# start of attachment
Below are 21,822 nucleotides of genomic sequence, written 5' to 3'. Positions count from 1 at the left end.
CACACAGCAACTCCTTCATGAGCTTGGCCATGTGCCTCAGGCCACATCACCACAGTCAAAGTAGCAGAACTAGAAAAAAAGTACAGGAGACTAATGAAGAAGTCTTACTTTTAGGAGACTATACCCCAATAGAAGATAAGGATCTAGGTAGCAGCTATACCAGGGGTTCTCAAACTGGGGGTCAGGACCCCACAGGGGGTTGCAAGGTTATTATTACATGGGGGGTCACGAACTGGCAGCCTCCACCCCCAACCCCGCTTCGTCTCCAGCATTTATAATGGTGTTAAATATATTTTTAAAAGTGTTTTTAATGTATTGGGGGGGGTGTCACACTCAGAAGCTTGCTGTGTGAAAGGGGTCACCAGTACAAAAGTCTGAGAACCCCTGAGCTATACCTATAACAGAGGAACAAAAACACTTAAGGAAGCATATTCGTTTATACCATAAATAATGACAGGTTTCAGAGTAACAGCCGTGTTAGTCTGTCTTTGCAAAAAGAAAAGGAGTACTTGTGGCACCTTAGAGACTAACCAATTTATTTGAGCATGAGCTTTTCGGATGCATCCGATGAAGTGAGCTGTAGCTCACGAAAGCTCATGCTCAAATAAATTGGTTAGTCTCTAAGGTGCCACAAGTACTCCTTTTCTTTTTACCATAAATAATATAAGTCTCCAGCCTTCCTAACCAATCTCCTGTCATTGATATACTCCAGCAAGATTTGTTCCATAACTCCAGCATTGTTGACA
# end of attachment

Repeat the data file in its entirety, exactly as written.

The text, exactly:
Below are 21,822 nucleotides of genomic sequence, written 5' to 3'. Positions count from 1 at the left end.
CACACAGCAACTCCTTCATGAGCTTGGCCATGTGCCTCAGGCCACATCACCACAGTCAAAGTAGCAGAACTAGAAAAAAAGTACAGGAGACTAATGAAGAAGTCTTACTTTTAGGAGACTATACCCCAATAGAAGATAAGGATCTAGGTAGCAGCTATACCAGGGGTTCTCAAACTGGGGGTCAGGACCCCACAGGGGGTTGCAAGGTTATTATTACATGGGGGGTCACGAACTGGCAGCCTCCACCCCCAACCCCGCTTCGTCTCCAGCATTTATAATGGTGTTAAATATATTTTTAAAAGTGTTTTTAATGTATTGGGGGGGGTGTCACACTCAGAAGCTTGCTGTGTGAAAGGGGTCACCAGTACAAAAGTCTGAGAACCCCTGAGCTATACCTATAACAGAGGAACAAAAACACTTAAGGAAGCATATTCGTTTATACCATAAATAATGACAGGTTTCAGAGTAACAGCCGTGTTAGTCTGTCTTTGCAAAAAGAAAAGGAGTACTTGTGGCACCTTAGAGACTAACCAATTTATTTGAGCATGAGCTTTTCGGATGCATCCGATGAAGTGAGCTGTAGCTCACGAAAGCTCATGCTCAAATAAATTGGTTAGTCTCTAAGGTGCCACAAGTACTCCTTTTCTTTTTACCATAAATAATATAAGTCTCCAGCCTTCCTAACCAATCTCCTGTCATTGATATACTCCAGCAAGATTTGTTCCATAACTCCAGCATTGTTGACA